The novel is beautifully written with prose that flows smoothly, enticing the reader to turn the pages. There are just enough descriptive elements to submerge the reader comfortably in Victorian England, moving effortlessly from foggy, filthy London, to the tranquil countryside.

Philomena’s intriguing character keeps the reader connected to the story, feeling for her plight from the first sentence, as she creeps up the twisted stairs and flees from London, to the last line.

I loved the first chapters, when she was disguised as a young boy in order to escape from London, and her ‘chance’ arrival at the country estate on Christmas Eve after a fateful train accident.

We also feel we get to know the other characters such as the mysterious Lord Thatcham, his mother, the demanding Dowager Lady Thatcham, her frivolous yet charming daughter, Selena, and the kind Mrs. Rivers and Mrs. Bramble. There’s naturally a despicable villain, who causes havoc, and whose real motives are not revealed until the end, keeping the plot moving forward with mysterious twists and surprises.

It has many gothic elements which will remind readers of Rebecca, Jane Eyre, and Oliver Twist, three of my favourite novels. Firstly, the mansion where the action takes place, Thatcham Hall, becomes a character, with its servants’ quarters, main living areas, bedrooms, and the dark, forbidden wings. The reader will also find a gloomy widower, a wife deceased in unclear circumstances, a rich and lonely child, an exploited and abused child, and a well-read governess, among others, all leading to an eventful and enjoyable read.

Frances Evesham shows expert knowledge of Victorian England, which she transmits wrapped up in an enjoyable parcel of mystery, action, and romance.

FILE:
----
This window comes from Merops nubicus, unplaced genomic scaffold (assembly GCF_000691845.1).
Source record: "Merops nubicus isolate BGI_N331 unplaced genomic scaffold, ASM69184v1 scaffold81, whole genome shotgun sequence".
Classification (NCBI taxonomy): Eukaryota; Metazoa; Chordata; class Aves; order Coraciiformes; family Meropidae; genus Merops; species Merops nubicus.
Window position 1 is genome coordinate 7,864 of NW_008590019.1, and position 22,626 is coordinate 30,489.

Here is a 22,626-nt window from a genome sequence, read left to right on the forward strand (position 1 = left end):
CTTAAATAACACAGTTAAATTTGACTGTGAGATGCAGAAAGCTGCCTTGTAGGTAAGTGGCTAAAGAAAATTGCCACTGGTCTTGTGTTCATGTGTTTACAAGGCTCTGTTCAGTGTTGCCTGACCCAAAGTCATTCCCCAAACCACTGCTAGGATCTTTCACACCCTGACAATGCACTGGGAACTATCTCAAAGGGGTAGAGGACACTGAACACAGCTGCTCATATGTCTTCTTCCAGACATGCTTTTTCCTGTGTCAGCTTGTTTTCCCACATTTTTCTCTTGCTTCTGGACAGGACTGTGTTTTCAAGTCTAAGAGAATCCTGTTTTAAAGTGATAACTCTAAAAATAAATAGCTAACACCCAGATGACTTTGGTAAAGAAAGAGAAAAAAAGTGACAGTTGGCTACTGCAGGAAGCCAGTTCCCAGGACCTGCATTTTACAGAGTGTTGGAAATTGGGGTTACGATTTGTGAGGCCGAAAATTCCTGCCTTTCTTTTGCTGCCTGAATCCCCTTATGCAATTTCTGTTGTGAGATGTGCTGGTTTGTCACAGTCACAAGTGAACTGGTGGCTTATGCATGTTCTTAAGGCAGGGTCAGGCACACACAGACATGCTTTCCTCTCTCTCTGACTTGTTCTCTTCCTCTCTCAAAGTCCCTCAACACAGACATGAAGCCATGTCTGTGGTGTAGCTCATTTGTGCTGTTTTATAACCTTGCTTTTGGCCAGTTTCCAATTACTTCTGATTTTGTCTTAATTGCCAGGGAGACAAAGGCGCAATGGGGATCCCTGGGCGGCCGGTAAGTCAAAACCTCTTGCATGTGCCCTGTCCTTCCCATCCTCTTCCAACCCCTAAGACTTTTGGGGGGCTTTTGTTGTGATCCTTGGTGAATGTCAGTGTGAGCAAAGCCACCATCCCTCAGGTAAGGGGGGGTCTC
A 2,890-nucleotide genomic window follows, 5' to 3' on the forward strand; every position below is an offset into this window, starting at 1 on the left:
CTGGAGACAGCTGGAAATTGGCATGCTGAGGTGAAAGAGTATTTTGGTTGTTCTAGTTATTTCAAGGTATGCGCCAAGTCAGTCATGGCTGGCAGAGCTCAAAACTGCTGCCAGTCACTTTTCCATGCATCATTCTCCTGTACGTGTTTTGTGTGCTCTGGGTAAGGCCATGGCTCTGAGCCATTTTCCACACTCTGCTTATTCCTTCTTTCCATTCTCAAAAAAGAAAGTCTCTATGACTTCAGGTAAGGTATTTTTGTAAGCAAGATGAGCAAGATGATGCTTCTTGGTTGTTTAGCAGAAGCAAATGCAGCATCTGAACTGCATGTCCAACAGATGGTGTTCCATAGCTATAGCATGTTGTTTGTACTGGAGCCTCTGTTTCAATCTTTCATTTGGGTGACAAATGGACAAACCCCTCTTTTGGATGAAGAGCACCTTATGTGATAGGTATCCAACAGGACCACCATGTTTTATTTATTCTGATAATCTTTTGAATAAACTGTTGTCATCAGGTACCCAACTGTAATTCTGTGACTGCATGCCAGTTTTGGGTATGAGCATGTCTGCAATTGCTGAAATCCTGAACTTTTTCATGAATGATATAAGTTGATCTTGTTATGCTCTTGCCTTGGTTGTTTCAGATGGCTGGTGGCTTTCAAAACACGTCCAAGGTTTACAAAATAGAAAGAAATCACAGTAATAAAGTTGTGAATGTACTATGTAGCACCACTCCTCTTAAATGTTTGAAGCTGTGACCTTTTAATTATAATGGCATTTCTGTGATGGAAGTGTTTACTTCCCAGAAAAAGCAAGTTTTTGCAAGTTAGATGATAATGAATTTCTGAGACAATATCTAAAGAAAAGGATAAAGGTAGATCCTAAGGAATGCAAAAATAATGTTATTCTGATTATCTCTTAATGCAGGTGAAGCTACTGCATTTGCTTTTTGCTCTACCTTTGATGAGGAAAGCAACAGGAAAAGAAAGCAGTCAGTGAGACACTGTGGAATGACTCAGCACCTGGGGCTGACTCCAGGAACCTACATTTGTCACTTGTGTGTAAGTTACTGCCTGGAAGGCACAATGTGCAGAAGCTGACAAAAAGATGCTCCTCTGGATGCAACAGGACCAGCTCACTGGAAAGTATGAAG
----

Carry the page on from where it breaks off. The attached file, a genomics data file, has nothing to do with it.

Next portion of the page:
Review of A Single Step (eBook 1 of the Grayson Trilogy) by Georgia Rose

 

Review of A Single Step (eBook 1 of the Grayson Trilogy) by Georgia Rose.

For Rosie’s Book Review Team, by Luccia Gray.

A single step is an enjoyable and entertaining, contemporary, romantic suspense novel, which I highly recommend.

It is well written with easily flowing prose, which invites the reader to sail into the smooth narrative. The author is in no rush to expose the plot, spending the first part of the novel gradually showing us where the action takes place, and who the characters are.

It is not a fleeting romance in which love at first sight leads to a brief and intense affair, followed by lifelong commitment, which often proves to be too escapist. Quite the opposite, the romance is compelling, yet presented in a ‘no rush’ approach. Tension is gradually built up, with a few twists and turns, until the incipient romance between two complex characters materializes. This well-devised, progressive build up becomes part of the enjoyment.

The suspense elements keep us gripped to the story, avidly turning page after page (I couldn’t put it down), as the characters’ motivations and backgrounds are slowly revealed. Many surprises await the reader as nobody is who they seem, even the idyllic location where the story develops, holds surprises.

I don’t want to give anything away, because I hope all of you who are looking for a cozy afternoon-evening read, will spoil yourselves and read this lovely story, but one of the characters says: ‘I enjoy the chase, and let’s face it, no one has had to chase a girl as much as I have had to chase you.’ And that’s how the readers will feel, that they have been chasing Grayson, too.

Emma Grayson, the narrator, is the most developed character. We feel we understand her tormented feelings, and sympathize with most of her actions, by the end of the novel. On the other hand, I thought it was a pity that the other characters did not come fully to life, and served mainly to support Emma. When this happens, especially when one of the characters is the only narrator, I often feel sorry for the other characters we’ve been introduced to, but are unable to get to know.